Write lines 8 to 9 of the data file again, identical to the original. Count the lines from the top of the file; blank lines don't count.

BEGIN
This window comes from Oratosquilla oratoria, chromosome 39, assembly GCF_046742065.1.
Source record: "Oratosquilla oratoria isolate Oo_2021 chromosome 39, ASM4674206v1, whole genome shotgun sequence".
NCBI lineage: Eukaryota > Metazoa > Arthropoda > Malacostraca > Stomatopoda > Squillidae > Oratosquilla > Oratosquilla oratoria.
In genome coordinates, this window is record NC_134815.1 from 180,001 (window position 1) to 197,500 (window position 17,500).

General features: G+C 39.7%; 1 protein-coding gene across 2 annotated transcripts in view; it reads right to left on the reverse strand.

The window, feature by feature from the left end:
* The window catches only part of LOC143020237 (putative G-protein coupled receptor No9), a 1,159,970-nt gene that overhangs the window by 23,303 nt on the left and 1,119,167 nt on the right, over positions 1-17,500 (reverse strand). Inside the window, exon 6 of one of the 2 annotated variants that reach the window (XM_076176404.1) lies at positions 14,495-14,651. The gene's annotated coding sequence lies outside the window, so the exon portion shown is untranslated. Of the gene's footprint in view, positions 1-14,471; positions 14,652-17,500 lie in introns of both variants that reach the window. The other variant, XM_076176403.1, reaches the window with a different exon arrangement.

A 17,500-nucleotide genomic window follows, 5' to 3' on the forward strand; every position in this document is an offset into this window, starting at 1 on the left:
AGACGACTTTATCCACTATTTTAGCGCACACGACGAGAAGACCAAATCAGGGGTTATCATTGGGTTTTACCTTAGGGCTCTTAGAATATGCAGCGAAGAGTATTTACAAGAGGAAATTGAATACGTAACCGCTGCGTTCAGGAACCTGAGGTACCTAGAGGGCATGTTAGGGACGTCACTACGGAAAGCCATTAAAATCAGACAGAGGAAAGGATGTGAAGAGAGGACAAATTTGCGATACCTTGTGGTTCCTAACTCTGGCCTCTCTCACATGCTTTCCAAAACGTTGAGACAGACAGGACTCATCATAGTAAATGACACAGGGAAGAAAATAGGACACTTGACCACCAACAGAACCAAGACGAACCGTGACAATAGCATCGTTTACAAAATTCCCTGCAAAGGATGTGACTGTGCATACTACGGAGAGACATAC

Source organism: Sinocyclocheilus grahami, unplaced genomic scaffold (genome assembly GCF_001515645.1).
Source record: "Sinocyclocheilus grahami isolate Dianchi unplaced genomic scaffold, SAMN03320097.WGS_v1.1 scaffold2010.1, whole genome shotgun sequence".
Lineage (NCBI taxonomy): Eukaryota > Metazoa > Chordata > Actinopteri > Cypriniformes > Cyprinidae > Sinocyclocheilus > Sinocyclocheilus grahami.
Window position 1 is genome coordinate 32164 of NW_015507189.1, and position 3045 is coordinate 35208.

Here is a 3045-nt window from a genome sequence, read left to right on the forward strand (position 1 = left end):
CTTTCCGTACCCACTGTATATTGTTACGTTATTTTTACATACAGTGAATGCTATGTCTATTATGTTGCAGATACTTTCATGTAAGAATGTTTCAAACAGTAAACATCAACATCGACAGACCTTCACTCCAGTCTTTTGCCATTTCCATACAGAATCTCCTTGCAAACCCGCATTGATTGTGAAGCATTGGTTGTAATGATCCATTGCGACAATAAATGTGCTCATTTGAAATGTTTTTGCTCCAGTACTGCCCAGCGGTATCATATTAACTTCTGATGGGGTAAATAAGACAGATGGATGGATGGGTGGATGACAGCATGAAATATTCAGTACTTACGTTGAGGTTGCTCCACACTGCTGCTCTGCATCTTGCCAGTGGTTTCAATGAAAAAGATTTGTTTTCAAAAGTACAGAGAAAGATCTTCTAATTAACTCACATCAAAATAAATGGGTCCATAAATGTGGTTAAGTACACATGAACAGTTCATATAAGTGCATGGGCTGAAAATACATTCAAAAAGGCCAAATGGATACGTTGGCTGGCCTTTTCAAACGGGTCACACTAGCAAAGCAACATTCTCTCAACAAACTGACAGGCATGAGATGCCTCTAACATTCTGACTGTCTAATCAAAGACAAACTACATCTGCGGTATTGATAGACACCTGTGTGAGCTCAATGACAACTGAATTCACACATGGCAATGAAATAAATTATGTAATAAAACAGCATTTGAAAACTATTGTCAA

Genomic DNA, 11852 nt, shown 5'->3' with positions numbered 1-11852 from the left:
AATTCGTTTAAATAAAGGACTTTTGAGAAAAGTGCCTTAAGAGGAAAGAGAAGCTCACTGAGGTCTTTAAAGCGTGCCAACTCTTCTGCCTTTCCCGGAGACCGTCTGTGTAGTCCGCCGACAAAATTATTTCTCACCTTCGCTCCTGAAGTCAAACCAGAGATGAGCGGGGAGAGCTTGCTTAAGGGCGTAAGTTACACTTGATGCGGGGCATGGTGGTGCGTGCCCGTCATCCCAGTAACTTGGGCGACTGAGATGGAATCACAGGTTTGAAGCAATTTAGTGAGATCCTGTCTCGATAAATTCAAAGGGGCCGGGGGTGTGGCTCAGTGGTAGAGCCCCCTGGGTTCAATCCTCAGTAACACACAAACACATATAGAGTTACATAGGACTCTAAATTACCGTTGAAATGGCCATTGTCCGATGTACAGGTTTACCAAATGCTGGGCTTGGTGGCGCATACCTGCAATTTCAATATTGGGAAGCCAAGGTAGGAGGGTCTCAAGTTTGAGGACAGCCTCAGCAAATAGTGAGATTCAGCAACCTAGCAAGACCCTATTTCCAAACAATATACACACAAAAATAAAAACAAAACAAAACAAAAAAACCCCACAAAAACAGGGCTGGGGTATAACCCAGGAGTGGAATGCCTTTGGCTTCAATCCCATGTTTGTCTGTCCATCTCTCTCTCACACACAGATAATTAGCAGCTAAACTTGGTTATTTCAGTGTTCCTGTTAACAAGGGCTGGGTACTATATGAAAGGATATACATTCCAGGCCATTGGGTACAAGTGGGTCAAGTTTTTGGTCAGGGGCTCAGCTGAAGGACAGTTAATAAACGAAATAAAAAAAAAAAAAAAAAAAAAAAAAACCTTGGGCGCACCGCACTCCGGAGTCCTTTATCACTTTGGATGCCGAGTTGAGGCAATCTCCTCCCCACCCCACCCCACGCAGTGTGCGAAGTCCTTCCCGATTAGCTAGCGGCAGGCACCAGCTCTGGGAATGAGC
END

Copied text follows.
A 17,500-nucleotide genomic window follows, 5' to 3' on the forward strand; every position in this document is an offset into this window, starting at 1 on the left:
AGACGACTTTATCCACTATTTTAGCGCACACGACGAGAAGACCAAATCAGGGGTTATCATTGGGTTTTACCTTAGGGCTCTTAGAATATGCAGCGAAGAGTATTTACAAGAGGAAATTGAATACGTAACCGCTGCGTTCAGGAACCTGAGGTACCTAGAGGGCATGTTAGGGACGTCACTACGGAAAGCCATTAAAATCAGACAGAGGAAAGGATGTGAAGAGAGGACAAATTTGCGATACCTTGTGGTTCCTAACTCTGGCCTCTCTCACATGCTTTCCAAAACGTTGAGACAGACAGGACTCATCATAGTAAATGACACAGGGAAGAAAATAGGACACTTGACCACCAACAGAACCAAGACGAACCGTGACAATAGCATCGTTTACAAAATTCCCTGCAAAGGATGTGACTGTGCATACTACGGAGAGACATAC